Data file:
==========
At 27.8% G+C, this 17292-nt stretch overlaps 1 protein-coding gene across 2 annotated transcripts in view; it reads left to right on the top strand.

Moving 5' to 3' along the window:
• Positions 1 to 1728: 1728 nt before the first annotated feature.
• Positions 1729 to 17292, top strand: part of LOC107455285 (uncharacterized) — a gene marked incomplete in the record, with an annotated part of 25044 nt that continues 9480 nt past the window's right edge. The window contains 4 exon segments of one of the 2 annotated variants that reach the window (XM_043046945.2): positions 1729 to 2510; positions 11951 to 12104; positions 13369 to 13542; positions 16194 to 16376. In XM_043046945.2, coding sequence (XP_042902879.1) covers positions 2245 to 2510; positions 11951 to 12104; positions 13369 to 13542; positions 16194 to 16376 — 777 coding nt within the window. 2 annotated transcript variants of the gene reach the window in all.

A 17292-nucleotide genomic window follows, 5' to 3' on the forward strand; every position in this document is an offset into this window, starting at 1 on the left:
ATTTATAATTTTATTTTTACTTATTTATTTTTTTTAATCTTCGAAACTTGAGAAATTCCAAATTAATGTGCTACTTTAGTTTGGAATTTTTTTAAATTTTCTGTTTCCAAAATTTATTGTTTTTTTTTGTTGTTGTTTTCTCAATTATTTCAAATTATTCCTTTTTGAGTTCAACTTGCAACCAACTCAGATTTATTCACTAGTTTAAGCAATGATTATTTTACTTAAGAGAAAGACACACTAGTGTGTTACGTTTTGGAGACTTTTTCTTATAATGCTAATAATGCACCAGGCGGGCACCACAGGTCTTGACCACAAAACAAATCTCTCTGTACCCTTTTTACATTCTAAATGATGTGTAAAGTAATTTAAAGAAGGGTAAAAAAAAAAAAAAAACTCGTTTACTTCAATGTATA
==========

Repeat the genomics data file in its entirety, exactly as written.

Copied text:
At 27.8% G+C, this 17292-nt stretch overlaps 1 protein-coding gene across 2 annotated transcripts in view; it reads left to right on the top strand.

Moving 5' to 3' along the window:
• Positions 1 to 1728: 1728 nt before the first annotated feature.
• Positions 1729 to 17292, top strand: part of LOC107455285 (uncharacterized) — a gene marked incomplete in the record, with an annotated part of 25044 nt that continues 9480 nt past the window's right edge. The window contains 4 exon segments of one of the 2 annotated variants that reach the window (XM_043046945.2): positions 1729 to 2510; positions 11951 to 12104; positions 13369 to 13542; positions 16194 to 16376. In XM_043046945.2, coding sequence (XP_042902879.1) covers positions 2245 to 2510; positions 11951 to 12104; positions 13369 to 13542; positions 16194 to 16376 — 777 coding nt within the window. 2 annotated transcript variants of the gene reach the window in all.

A 17292-nucleotide genomic window follows, 5' to 3' on the forward strand; every position in this document is an offset into this window, starting at 1 on the left:
ATTTATAATTTTATTTTTACTTATTTATTTTTTTTAATCTTCGAAACTTGAGAAATTCCAAATTAATGTGCTACTTTAGTTTGGAATTTTTTTAAATTTTCTGTTTCCAAAATTTATTGTTTTTTTTTGTTGTTGTTTTCTCAATTATTTCAAATTATTCCTTTTTGAGTTCAACTTGCAACCAACTCAGATTTATTCACTAGTTTAAGCAATGATTATTTTACTTAAGAGAAAGACACACTAGTGTGTTACGTTTTGGAGACTTTTTCTTATAATGCTAATAATGCACCAGGCGGGCACCACAGGTCTTGACCACAAAACAAATCTCTCTGTACCCTTTTTACATTCTAAATGATGTGTAAAGTAATTTAAAGAAGGGTAAAAAAAAAAAAAAAACTCGTTTACTTCAATGTATA